September 22, 2015 - Amsterdam, Netherlands

Tap.  Tap.  Tap.

No way!  I had just managed to fall asleep on the plane.  Must be a mistake.  No…

Tap.  Tap.  Tap.  Tap.  On my leg.  Yes, very intentional.

“Kel, I’m sorry to wake you.  But the aurora borealis are dancing off the icefields in Greenland.  Do you want to see them?”  I was so weary but that rapidly gave way to “weepy” for the unique opportunity to see this phenomenon from 40,000 + feet.  The lights indeed seemed to dance and shape shift even as I craned my body to see out of Bill’s window.  Beautiful.  As I suspected, I was not quite able to get back to sleep, but thus began “Bill and Kelly’s Excellent 2015 Adventure”.

I think I first started writing “trip journals” when my parents took my sister and I on a camping trip to Europe in 1972.  I was thirteen and these more-than-four decades later still have the lined paper with scrawls of orange ink across each page.  Even then I think I appreciated that memory would fade.  I have relied on journaling to keep our trips fresh in my mind and in order to enjoy “new” stories years from now after I have completely forgotten.


It was a seven hour flight to Amsterdam.  We travel with carry-on only so within minutes of disembarking the airplane we were in search of the trains that would carry us from Schiphol to Centraal Station in the city.  This was not so easily done.  I had assumed that there would be signs or language that would make this a no-brainer but such was not the case.  We had already printed our tickets and once we’d finally located the rail we stood patiently at the track awaiting our train.  I was not entirely convinced we had the right tracks and soon my suspicion was confirmed by a kind stranger.  We had to hustle up the flattened escalator and down to the next set of tracks where within moments we boarded the train into the city.Bill and Centraal Station

Public transportation is huge in The Netherlands; Europe in general, at least compared to the states.  Bicycles are immensely popular as well and even have their own parking lots.  There are hundreds if not a thousand bikes locked outside Centraal Station.  From there it was only a 10 – 15 minute walk to our accommodation, The Love Boat.  Seriously.  That was the name when I made the reservation although recently the name was changed to The Sky Boat.  our boat red and black

I had kept this decision a bit of a secret from Bill.  I wasn’t sure if he would think it awesome to stay on a canal boat or if it would feel claustrophobic to him.  I played my “thumbs up” hunch correctly and Bill’s inner child prevailed.  It’s a bit of a quirky lodging choice to be sure.  The boats are moored in the canals and hooked up to the appropriate necessities like water, electricity, and sewer lines.  We won’t be floating down the canals on this boat but we’ll have a taste for staying in one by the time we leave.  It soon became apparent that the stairs down into our lodging might be a little dodgy if one were to over-imbibe.  Of course we’d test that before the night was out. stairway in canalboatatop the canal boatThe Kitchy KitchenOur front door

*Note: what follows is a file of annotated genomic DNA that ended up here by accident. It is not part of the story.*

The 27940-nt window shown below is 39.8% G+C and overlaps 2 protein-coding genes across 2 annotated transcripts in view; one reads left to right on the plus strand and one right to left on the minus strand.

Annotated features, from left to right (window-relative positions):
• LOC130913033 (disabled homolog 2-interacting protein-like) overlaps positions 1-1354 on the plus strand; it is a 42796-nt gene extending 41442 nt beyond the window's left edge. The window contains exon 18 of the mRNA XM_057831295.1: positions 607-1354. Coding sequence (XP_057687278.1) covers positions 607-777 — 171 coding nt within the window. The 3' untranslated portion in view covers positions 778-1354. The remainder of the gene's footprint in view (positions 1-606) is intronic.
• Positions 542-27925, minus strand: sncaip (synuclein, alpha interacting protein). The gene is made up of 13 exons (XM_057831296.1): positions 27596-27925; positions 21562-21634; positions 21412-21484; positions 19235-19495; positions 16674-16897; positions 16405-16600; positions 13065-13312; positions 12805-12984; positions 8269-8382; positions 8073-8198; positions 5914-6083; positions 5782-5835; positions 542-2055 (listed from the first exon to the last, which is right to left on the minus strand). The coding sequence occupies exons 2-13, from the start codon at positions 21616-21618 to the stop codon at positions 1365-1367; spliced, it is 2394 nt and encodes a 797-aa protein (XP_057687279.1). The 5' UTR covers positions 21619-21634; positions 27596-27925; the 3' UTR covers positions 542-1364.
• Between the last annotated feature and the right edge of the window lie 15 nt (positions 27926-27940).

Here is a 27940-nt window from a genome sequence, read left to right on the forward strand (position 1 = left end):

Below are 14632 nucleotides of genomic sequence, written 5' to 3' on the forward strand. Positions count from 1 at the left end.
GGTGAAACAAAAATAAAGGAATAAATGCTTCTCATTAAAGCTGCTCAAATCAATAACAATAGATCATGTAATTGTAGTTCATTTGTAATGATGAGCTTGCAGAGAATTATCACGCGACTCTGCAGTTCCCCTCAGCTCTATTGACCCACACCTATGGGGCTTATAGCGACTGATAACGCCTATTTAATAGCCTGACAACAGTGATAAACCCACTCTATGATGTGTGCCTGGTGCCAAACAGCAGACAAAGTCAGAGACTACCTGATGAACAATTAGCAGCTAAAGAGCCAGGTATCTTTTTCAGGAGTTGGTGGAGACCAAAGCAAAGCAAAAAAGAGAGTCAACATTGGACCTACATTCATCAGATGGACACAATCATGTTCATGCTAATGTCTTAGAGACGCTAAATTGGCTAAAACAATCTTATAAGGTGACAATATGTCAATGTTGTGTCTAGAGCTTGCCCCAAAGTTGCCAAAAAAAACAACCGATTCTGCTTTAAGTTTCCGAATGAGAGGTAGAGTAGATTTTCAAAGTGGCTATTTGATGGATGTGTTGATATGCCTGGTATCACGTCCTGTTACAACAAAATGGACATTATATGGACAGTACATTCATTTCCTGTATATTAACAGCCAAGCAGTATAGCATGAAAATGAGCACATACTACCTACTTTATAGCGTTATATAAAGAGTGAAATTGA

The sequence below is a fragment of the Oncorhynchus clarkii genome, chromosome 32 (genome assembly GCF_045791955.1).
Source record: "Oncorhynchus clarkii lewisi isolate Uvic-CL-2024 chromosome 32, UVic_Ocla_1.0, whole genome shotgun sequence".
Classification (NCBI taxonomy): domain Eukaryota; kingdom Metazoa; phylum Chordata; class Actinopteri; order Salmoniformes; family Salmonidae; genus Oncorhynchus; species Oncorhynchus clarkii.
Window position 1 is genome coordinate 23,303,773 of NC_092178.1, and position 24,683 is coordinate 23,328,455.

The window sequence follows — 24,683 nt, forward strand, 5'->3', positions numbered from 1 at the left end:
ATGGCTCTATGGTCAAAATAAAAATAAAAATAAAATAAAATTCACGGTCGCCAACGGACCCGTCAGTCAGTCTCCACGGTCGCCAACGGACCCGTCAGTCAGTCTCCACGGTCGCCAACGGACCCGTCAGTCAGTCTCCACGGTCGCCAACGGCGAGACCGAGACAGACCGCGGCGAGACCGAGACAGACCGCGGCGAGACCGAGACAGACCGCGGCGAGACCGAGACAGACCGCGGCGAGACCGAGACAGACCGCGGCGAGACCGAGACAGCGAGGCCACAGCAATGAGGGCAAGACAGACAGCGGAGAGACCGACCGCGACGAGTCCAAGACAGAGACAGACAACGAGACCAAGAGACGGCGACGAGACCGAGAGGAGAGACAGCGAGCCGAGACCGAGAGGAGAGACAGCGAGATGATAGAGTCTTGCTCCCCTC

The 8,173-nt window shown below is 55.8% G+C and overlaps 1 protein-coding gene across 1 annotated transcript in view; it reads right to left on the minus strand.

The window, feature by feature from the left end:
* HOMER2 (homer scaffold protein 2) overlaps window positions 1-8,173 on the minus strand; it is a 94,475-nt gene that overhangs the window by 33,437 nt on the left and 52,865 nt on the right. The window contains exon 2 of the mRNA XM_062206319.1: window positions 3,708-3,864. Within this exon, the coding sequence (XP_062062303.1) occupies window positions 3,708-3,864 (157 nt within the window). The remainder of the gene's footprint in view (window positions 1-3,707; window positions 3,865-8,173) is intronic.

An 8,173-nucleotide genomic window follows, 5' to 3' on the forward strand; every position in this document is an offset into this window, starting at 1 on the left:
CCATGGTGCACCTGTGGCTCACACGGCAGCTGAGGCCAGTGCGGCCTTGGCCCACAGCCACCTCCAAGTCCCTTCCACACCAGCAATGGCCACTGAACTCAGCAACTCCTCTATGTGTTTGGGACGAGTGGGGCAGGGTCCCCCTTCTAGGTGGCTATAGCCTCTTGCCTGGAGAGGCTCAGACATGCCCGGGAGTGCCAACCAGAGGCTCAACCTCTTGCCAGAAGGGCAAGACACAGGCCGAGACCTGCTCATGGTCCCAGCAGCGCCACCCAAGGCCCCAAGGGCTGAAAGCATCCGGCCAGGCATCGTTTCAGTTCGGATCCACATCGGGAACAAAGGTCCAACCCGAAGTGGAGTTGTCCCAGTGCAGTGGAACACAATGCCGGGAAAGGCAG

We were both very tired but I hoped to push my agenda of staying awake until the local bedtime.   First order was to purchase 72-hour I-Amsterdam cards that would give us free entry into most museums, free rides on trams and buses, as well as a free canal boat tour.  The later sounded appealing to me.  I thought it might also give Bill the opportunity for a wee snooze.  We wandered about again too long before we settled on The Gray Line tour and found a location where some tours began.  Rain had been threatened for the day; not unusual here so close to the sea; but so far we’d lucked out.  Our tour began at 1:30 p.m. and with our handy English-speaking headsets on for the narration, we were soon cruising down one of the many waterways of this city.  Much of Amsterdam; in fact, much of the Netherlands (what we often refer to incorrectly as “Holland”) was once sea.  The land has been reclaimed by the use of pumps to drain the water and create tillable, livable land below sea level.  The picturesque windmills served functions other than that of grinding grain; they were used as part of the system that drained the water from the polders.  About halfway into our canal tours the skies opened and rain began to pour.  We were in a glass-covered boat making rain no issue until the time our tour ended.  Then, I must say that we got a little soggy.  Upon exiting the boat I asked the captain where the nearest place was for a beer and he directed us across the canal and into the famous Red Light District.  Because it was pouring rain, we stopped into the first, cozy, pub (looked like a pub to us) we could find.  We both asked our bartended Laura for beer recommendations and were soon settled into our first sample of the trip.